Engineering students build Baja vehicle for competition

It starts with a few engineering students sifting through a massive list of rules.

Cassarrubias uses a tool to bend steel tubing.
Senior mechanical engineering student and founder of Seattle Pacific University’s Baja SAE team, Jon Cassarrubias, uses a tool to bend steel tubing as he builds a single-seat, all-terrain recreational sporting vehicle prototype in Seattle, WA on April 12, 2018. Late in June they will compete in a competition at a motocross racetrack in Washougal, Washington. (Photos by Karen Ducey)

Nine months and many calculations, simulations, trials, and revisions later, the students show up at a scenic motocross track near Portland, Oregon, ready to impress with an off-road race car.

The Baja SAE team, based in SPU’s Department of Engineering and Computer Science, goes beyond textbook theory and designs to build and test the performance of a single-seat, all-terrain recreational sporting vehicle prototype. Then the team heads south, where their vehicle competes against 100 others, all designed by university students from around the world.

This year’s annual competition, hosted by SAE International, is set for May 30 to June 2 at a motocross racetrack in Washougal, Washington.

Teams must first pass a technical inspection to participate. Around 20 teams fail that inspection each year, according to Aaron Coe, a senior electrical engineering major on the team.

During the first two days of the competition, judges evaluate the design and sales presentation of the vehicles. Next, vehicles are evaluated in motion with an acceleration test, a maneuverability test, a hill climb, and a rock crawl. This is followed by an endurance race where many vehicles must be repaired after breaking down on the track.

“You kind of forget about the goal when you’re working, but the feeling of having the car built after months or years of nose to the grindstone is amazing,” Coe says. “We also learn a lot of real-world engineering skills like mathematically justifying design decisions.”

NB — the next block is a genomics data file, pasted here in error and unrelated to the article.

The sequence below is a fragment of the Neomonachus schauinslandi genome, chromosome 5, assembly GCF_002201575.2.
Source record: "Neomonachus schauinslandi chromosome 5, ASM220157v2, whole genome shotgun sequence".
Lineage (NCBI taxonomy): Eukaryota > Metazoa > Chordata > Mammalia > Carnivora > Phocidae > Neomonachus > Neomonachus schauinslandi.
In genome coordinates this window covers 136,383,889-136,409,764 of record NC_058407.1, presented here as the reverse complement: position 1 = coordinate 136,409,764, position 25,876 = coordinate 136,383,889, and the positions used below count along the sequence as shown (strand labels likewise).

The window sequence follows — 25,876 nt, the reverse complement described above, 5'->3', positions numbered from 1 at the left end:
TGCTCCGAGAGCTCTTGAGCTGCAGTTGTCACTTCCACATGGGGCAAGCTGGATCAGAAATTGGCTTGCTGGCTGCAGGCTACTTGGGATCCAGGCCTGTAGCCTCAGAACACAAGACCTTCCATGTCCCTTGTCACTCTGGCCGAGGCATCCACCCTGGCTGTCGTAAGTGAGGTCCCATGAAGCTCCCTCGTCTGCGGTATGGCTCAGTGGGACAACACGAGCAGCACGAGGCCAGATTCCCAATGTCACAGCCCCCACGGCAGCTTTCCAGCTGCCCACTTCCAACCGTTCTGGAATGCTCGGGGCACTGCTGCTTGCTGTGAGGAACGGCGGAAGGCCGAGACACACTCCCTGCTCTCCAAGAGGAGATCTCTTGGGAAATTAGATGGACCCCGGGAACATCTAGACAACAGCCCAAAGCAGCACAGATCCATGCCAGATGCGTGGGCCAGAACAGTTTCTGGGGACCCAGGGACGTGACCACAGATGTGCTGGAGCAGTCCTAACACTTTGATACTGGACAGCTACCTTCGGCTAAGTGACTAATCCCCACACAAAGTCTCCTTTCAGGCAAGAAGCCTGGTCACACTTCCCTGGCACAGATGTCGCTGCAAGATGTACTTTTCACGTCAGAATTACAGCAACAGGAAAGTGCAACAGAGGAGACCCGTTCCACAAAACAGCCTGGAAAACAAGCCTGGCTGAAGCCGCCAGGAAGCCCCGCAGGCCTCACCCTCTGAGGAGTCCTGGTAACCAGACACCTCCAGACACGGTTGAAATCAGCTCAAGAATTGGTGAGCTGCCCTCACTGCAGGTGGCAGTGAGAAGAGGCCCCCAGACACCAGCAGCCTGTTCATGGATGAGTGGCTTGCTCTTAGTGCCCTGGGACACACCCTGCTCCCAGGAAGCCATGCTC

Every team is limited to a stock 10-horsepower engine, and the challenge is to engineer a competitive power-to-weight ratio to ensure a lighter car able to accelerate faster than its competitors. SPU’s students use a computer program to simulate design elements and test them virtually before adding them to the physical vehicle.

Cassarrubias cuts off the front of a suspension box with a grinder.
Cassarrubias cuts off the front of a suspension box with a grinder. In late May, the team’s vehicle will compete at a motocross racetrack in Washougal, Washington.

The team, now three years old, includes Coe, senior mechanical engineering student Jon Cassarrubias, senior mechanical engineering student Hunter McSwain, senior business administration student Michael McCaffrey, and Associate Professor of Mechanical Engineering and Baja faculty advisor Adam Arabian. Cassarrubias and McSwain founded the program.

Every year, busy students with intense courseloads dedicate hours to the Baja project.

“The fact that they have the passion and they succeed with incredibly little need for outside guidance is amazing,” Arabian said. “They have a level of ownership that you want from an engineer.”

Engineering students at SPU tend to possess a lot of technical skill, but the Baja competition challenges them to understand physical problems such as suspension geometry, says Cassarrubias.

Many engineering firms hire primarily from SAE competitions. In addition, Coe and Cassarrubias can now say they raised money, built a car, and led a team of 20, all before they graduated. Those skills should give them good job prospects.

A new bachelor of science in mechanical engineering won’t hurt either.

The Baja project raised the visibility of the program, which may have helped the department’s case for the new major. SPU added the new program to the 2018–19 Undergraduate Catalog this spring.

For Coe, Baja is a unique SPU experience.

“Nowhere else on campus are people building cars and racing the teams from other universities,” he says. “It takes grit. To pass all the tests and compete against other colleges is incredibly satisfying.”

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